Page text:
The Runway Speaks:
AN INTERVIEW WITH ALEXANDRE DORRIZ
Choreographed acrobatic performances, countless lights that colored the theme of the different collections, a grand stage fit for the innovative and original couture pieces, designers Shahla and Alexandre Dorriz created a fashion show that was like an evening at the theater. As part of a charity event entitled “Desert Rose” for the St. Gregory Ladies Society, the show exhibited some of Alexandre and Shahla’s designs available for view at The Maison in Beverly Hills, for the first time on the runway. I caught up with Alexandre after the event, to ask him about his experience in creating the show.
Masa Zokaei: You’ve collaborated with your mother, Shahla Dorriz, on fashion shows. What is the experience like working with her on fashion shows rather than working on them by yourself?
Alexandre Dorriz: There’s only one thing worse than an artist single handedly coordinating an event: Two artists single handedly coordinating an event. I feel that I personally work more efficiently alone; but our creative processes are tenfold working together. There are pros and cons to it, really. A great experience nonetheless.
MZ:How was this show unique from previous fashion shows you’ve exhibited your work in?
AD: This show, “Desert Rose”, was the first show Shahla and I have choreographed alone. Setting light cues, music cues, and working with our acrobats personally. We actually had to have rehearsals for a fashion show for the first time.
MZ: During the show, I noticed women in the audience were referring to some of your work as Egyptian patterns. Is it important to you that your audience know that your work portrays Persian art and history? Does some of our work overlap into other cultures as well?
AD: My mother’s work is always skipping between countries. Any given dress could have large influence from both Indian and, for example, Egyptian style. I can really appreciate my audience more when I know they know their history. Our outfits could have anything from French influence to Russian to African. We draw inspiration from the world – we don’t stop at Persian art.
If our audience appreciates history, I think that makes it more of a challenge to impress them – I enjoy challenges.
I’m currently researching for a collection based on Russian Baroque, which is virtually non-existent and not much can be found on it. I’m drawing from the archives of architects of the Winter Palace in St. Petersburg like Rastrelli and looking into each individual room in the Hermitage to find out exactly what defines Russian Baroque. I’m creating a collection from this architectural era, since no other art medium exists from this era besides architecture and music.
MZ: I know that in the past you’ve enjoyed incorporating various types of media into your shows- including film and music. How was it like to incorporate performance art into your show?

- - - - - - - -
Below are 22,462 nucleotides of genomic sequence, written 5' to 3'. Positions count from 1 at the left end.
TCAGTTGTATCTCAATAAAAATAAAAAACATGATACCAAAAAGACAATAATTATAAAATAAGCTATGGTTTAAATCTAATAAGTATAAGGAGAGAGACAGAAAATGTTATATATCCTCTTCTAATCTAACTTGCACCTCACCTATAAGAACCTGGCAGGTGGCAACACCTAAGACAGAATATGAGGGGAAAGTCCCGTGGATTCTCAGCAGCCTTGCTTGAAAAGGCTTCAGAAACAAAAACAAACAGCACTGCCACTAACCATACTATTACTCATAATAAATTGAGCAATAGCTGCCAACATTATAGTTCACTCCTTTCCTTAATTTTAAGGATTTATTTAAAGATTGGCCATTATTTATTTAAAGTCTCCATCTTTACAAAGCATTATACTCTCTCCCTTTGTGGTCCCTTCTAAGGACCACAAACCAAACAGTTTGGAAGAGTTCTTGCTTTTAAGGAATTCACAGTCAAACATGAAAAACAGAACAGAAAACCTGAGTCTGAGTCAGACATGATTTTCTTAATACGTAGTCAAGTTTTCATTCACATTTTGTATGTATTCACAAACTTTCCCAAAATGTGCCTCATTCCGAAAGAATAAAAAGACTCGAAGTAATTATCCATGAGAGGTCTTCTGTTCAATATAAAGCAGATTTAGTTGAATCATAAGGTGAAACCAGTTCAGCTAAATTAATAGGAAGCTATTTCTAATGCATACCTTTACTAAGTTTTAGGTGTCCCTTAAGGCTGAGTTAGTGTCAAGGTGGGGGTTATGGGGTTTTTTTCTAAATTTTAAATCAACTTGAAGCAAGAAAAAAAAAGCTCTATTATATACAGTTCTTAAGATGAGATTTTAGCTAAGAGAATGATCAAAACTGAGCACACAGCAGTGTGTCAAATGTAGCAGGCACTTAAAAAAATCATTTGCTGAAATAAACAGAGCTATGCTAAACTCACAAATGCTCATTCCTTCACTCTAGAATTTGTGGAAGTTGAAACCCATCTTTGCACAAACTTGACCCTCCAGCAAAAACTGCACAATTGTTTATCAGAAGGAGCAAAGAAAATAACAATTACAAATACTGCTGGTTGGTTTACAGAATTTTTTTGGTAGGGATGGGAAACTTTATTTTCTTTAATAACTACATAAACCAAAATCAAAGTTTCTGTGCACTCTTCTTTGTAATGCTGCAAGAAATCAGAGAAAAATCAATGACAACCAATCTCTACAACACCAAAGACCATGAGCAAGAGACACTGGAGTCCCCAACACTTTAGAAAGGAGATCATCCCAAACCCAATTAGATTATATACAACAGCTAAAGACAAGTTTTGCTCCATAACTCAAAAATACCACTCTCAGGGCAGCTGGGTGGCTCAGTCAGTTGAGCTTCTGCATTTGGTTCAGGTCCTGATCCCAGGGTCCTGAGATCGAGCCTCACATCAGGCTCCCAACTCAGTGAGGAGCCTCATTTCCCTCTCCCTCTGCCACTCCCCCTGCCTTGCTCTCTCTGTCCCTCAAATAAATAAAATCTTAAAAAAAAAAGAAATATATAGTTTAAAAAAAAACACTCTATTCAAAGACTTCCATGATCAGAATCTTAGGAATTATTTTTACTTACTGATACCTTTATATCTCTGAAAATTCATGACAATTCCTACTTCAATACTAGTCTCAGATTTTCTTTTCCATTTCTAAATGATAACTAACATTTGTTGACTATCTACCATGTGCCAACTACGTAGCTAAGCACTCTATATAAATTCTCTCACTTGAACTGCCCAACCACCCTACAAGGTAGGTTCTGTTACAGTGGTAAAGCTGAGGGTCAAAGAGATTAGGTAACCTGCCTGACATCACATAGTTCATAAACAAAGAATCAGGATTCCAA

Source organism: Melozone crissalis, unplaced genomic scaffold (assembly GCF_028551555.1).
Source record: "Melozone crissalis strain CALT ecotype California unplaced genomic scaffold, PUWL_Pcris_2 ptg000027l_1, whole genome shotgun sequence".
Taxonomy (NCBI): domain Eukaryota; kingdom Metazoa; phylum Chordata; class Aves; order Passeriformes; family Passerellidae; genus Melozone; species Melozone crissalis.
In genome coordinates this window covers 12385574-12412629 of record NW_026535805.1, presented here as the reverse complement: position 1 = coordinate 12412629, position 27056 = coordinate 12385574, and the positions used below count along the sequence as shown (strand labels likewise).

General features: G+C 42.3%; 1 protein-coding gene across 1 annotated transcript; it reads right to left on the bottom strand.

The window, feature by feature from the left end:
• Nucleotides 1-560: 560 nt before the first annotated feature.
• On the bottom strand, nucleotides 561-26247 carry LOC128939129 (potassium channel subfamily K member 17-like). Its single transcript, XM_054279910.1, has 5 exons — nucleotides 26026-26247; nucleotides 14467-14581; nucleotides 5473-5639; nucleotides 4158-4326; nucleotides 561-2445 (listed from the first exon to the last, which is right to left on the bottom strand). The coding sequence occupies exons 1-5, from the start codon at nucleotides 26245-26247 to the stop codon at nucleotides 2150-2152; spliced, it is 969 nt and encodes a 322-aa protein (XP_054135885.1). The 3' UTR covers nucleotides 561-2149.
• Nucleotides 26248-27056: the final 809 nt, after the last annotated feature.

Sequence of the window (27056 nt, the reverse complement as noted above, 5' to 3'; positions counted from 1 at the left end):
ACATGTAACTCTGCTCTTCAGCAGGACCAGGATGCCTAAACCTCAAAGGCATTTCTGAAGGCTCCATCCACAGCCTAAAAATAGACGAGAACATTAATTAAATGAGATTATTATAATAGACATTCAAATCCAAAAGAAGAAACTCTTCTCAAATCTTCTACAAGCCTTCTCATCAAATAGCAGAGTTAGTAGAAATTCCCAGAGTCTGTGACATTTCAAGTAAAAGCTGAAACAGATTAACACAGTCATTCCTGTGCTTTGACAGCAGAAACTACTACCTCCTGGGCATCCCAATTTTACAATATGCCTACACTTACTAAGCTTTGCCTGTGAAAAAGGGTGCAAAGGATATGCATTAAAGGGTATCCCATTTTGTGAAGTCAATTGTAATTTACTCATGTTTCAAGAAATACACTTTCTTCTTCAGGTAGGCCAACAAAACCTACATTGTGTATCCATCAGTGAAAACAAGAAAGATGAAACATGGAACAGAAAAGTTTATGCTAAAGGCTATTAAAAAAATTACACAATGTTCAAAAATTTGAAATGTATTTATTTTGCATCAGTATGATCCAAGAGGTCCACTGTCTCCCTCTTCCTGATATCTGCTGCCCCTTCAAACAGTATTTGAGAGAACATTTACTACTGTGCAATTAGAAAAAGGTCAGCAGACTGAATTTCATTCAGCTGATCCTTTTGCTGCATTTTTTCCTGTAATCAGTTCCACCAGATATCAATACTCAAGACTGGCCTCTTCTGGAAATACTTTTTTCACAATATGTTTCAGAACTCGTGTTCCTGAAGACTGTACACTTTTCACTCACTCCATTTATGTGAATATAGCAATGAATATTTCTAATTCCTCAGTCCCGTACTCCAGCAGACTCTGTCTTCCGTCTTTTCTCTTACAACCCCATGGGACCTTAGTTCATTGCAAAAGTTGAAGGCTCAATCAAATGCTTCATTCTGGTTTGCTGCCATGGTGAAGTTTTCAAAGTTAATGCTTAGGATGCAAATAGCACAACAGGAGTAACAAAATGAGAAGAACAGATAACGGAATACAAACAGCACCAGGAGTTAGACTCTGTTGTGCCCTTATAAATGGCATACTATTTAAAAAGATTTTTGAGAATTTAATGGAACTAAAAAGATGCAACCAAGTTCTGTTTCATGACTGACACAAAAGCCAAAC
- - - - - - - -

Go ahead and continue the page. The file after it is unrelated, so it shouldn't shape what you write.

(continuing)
AD: I was fairly disappointed I wouldn’t be incorporating anything cinematic in this show but really channeled that absence into my lighting, music, and of course, for the first time, performance art. I was trying to stay within the theme, “Desert Rose’, and even went past the perimeters of it incorporating some eastern European and more Balkan-type music. I tried to keep the acrobats within an ethereal sense with the music.
MZ: How do you choose your music for your shows? Whatever makes me feel something, whether nostalgia, remorse, etc., is part of the show. That’s the only way music is determined good, or bad. If it doesn’t make me feel anything, it’s expendable. Because if I can’t feel anything, how do I expect my audience to transcend?
MZ: What was it like to produce a show that was for an audience of women only?
AD: In a show for woman only, you can get away with a lot more. Especially with the kind of work Shahla and I do.
MZ: Some people may know that you are also a photographer, editor and fashion coordinator, as well as a designer. What profession is it most important that people know you for?
AD: I find it humbling people acknowledge me as a visual artist, whether it be within the realms of photography or fashion is irrelevant. Both mediums of art are inextricable. Studying photography and imaging makes me a better fashion designer and studying fashion design makes me a better fashion photographer.
MZ: Does your age ever become a factor in working in the fashion industry?
AD: Yes, very much so. I’m very fortunate to have started my craft at a very early age, but I have so much to learn still. I don’t think I’d ever want to stop continuing my education. I’d like to know my craft more than I know myself one day, and to do that it’ll take a lifetime of practice. And I’m determined to do exactly that.